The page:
Dial Plan Design: Interdigit Timeout

  1. Interdigit Timeout
  2. E.164
  3. DN Length
  4. Localization and Globalization
  5. No Device/Line?!

One of the most interesting parts of my job designing Cisco UC solutions is dial plan design. This will be the first in a series of posts discussing enterprise dial plan design as it relates to Cisco UC. The topic for this first post? A discussion of one of the more important design constraints when it comes to dial plans: avoiding interdigit timeout.

Interdigit timeout is a primary factor every time I walk into a new organization to help with a dial plan design. Interdigit timeout occurs when a user dials a string of numbers, but the system still matches multiple possible destinations (patterns) and must wait to see if more digits will be entered or if it should pick the best match with the current dial string.

Here’s a simple example. Let’s say I allow users to dial each other internally via 4-digit extensions. The CEO has also determined that to make life easy for end users they should be able to dial a 10-digit number to reach PSTN dialers so that their office phone works just like the iPhone in their pocket. So I decide to call Deb at extension 6515. The system matches this, but also recognizes that I have a pattern 651[2-9]XXXXXX to route calls local to St. Paul, MN out the St. Paul site’s gateway. Deb’s 6515 extension has the same digits as an Irish pub in St. Paul, MN with a phone number 6515551234. Because of this, it must wait a few seconds to see if I will enter more digits to dial that Irish pub where a tall, cold glass of Guinness awaits or if I really intended to dial Deb. This is very confusing to users who are not used to hearing silence or waiting for the phone to start playing ringback. Chaos ensues and the help desk manager just started researching office pranks to exact revenge on the voice team.

Let’s apply this to UCM on a larger scale. In any UCM we likely have thousands of potential patterns that exist as DNs, Translation Patterns, and Route Patterns. To incur interdigit timeout we need variable length patterns. If every pattern was 4 digits long the system would never need to wait to see if there is a 5th digit. Once we have variable length patterns we can quickly eliminate overlap (which causes interdigit timeout) with a different leading digit. This is why you often have PSTN access codes (e.g. dial 9 for an outside line). I like to create a Leading Digit chart to help understand potential areas for overlap. This requires knowing all extension ranges, DID ranges, PSTN patterns, etc. and might look like this.

  • 0 – Reserved for Operator
  • 1 – Extensions at Site1 – 4 digits, 1000-1499
  • 2 – Extensions at Site2 – 4 digits, 2700-2799
  • 3 – Extensions at Site3 – 5 digits, 30000-31999
  • 4 – Extensions at Site4 – 4 digits, 4000-4999
  • 5 – Open
  • 6 – Open
  • 7 – Open
  • 8 – Extensions at Site5 – 4 digits, 8100-8199
  • 9 – Reserved for PSTN Access Code
  • * – Reserved for feature codes
  • # – Reserved as end of dialing string termination character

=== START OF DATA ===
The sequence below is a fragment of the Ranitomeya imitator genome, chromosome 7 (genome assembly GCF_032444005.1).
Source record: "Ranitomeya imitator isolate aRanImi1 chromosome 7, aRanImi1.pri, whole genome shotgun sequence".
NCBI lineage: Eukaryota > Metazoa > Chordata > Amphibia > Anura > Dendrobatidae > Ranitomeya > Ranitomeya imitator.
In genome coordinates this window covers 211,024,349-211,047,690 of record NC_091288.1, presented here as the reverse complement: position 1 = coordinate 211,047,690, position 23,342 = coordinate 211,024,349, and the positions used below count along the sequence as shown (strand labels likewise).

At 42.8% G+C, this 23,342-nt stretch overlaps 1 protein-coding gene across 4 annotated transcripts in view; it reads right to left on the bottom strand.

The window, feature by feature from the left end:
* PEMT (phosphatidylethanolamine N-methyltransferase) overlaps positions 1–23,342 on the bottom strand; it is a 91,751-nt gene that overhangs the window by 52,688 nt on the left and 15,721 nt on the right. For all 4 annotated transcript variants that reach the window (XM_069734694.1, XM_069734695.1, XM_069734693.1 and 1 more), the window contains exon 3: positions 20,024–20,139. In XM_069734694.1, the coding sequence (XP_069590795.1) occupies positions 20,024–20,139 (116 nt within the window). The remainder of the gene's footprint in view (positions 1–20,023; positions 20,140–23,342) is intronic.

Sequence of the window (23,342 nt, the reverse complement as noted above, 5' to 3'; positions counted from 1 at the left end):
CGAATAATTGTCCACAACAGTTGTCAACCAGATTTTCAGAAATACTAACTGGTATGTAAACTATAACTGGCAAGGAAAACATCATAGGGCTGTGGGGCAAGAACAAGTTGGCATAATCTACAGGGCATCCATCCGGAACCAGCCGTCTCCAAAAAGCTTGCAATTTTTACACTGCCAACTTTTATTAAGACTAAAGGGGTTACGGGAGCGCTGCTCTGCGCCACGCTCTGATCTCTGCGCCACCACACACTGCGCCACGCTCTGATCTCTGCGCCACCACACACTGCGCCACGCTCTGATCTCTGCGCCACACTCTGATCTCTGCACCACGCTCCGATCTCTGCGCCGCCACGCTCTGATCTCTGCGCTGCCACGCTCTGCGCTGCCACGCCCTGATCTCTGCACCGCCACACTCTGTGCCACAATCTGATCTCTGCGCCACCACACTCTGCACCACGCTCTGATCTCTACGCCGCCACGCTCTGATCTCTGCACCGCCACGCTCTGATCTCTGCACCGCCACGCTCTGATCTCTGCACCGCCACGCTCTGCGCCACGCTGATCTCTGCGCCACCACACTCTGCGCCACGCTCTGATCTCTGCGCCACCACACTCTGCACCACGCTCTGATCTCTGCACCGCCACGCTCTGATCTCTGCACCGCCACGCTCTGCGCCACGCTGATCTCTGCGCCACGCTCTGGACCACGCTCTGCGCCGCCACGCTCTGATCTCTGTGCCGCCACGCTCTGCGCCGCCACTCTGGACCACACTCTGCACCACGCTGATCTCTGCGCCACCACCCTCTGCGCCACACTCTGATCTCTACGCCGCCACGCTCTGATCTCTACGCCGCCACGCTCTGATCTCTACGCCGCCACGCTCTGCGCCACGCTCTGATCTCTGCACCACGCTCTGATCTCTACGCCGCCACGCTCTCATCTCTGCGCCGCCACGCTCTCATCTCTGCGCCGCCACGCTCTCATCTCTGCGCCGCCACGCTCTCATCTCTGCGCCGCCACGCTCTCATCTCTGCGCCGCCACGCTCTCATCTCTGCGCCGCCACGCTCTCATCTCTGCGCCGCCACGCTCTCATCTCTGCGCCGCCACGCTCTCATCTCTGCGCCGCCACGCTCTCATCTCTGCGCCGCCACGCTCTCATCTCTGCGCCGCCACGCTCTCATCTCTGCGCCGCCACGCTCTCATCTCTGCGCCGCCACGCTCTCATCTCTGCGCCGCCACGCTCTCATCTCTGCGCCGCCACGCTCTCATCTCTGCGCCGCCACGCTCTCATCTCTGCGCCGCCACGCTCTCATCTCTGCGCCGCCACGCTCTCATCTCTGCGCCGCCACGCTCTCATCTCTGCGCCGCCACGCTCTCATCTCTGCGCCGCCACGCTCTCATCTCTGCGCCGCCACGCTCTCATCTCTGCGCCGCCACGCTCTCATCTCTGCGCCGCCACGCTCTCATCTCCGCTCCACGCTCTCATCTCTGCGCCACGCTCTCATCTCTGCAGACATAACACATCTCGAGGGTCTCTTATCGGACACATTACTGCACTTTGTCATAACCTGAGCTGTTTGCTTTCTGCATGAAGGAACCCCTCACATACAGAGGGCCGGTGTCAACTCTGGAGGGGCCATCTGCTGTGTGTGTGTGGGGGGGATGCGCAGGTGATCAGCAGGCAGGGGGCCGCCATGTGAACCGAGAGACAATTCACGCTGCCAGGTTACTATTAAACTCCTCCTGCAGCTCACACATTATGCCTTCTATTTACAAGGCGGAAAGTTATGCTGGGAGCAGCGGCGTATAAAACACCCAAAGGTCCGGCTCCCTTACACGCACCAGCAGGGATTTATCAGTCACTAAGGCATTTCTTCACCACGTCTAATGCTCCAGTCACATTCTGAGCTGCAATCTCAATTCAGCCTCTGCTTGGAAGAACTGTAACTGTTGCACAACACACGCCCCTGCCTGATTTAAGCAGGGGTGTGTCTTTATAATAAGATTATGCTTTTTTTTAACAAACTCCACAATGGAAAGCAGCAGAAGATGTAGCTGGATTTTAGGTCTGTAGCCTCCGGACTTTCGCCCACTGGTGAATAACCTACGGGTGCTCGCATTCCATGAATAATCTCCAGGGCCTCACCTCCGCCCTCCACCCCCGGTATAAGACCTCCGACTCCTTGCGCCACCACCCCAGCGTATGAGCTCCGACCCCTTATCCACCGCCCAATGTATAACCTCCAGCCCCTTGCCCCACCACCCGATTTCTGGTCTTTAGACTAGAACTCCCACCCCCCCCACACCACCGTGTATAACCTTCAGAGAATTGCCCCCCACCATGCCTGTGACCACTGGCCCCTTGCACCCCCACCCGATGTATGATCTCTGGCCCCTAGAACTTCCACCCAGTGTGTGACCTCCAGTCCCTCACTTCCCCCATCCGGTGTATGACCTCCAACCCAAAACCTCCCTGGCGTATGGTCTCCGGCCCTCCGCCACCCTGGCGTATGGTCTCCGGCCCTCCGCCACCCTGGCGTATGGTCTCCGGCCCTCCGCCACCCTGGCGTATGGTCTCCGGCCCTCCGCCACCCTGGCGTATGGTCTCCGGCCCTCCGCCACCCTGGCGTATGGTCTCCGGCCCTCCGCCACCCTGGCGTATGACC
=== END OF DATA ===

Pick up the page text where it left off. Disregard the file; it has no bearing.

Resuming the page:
• + – E.164 Prefix

This is a pretty concise way of showing where we have room for expansion when ordering new DID ranges to make them fit in the existing dial plan without overlap. The example above is an ideal situation with some leading digits completely open and some with plenty of room for expansion.

Many large enterprises don’t have this luxury. As often as I have a small company with an ideal outcome in their “Leading Digit” analysis I have another company that states, “We have 50 sites with a mix of 3, 4 and 5 digit extension dialing that start with every digit, 1-9”. Often that company is moving from many disparate phone systems at each site to a single, centralized phone system for all sites. It’s easy to explain that some changes need to occur to make this work when all sites must be taken into consideration. What isn’t so easy is getting end users (and execs) to accept these changes. We try to find the change that will have the smallest impact.

What techniques can we use to avoid interdigit timeout issues? Here are a few examples:

  1.  Implement a site access code. Each site has a 2-digit site code followed by a 4-digit extension and some renumbering may be required.
    1. 22 1234
  2. Use a prefix character like *. This is very similar to the idea of a site access code, but a slightly different track. It essentially moves a client on an existing 4-digit dial plan to a 5-digit dial plan and takes advantage of the fact that * is typically not used in dial plans or extensions today.
    1. *1234
  3. Require a suffix or terminating character to signal to UCM that the user is done entering digits. The standard terminating character is #.
    1. 1234#
  4. Renumber the extensions at some sites to open up a leading digit like 9 to use as a global PSTN Access Code. Alternate: Buy more DIDs and renumber.
  5. Limit the scope of these shorter dial strings. Rather than allowing all users to 4-digit dial every other user allow 4-digit dialing only within a single site and calls to other sites require the full DID.

Generally I end up with some variation or mix of these options. In subsequent posts on dial plan design this topic of avoiding interdigit timeout will be a common theme. Next we’ll look at the ITU-T’s E.164 recommendation including it’s ability to help avoid interdigit timeout.


About Ben

UC Engineer, Lego Engineer. Take your pick.

Posted on July 24, 2013, in Tech and tagged , , . Bookmark the permalink. Leave a comment.

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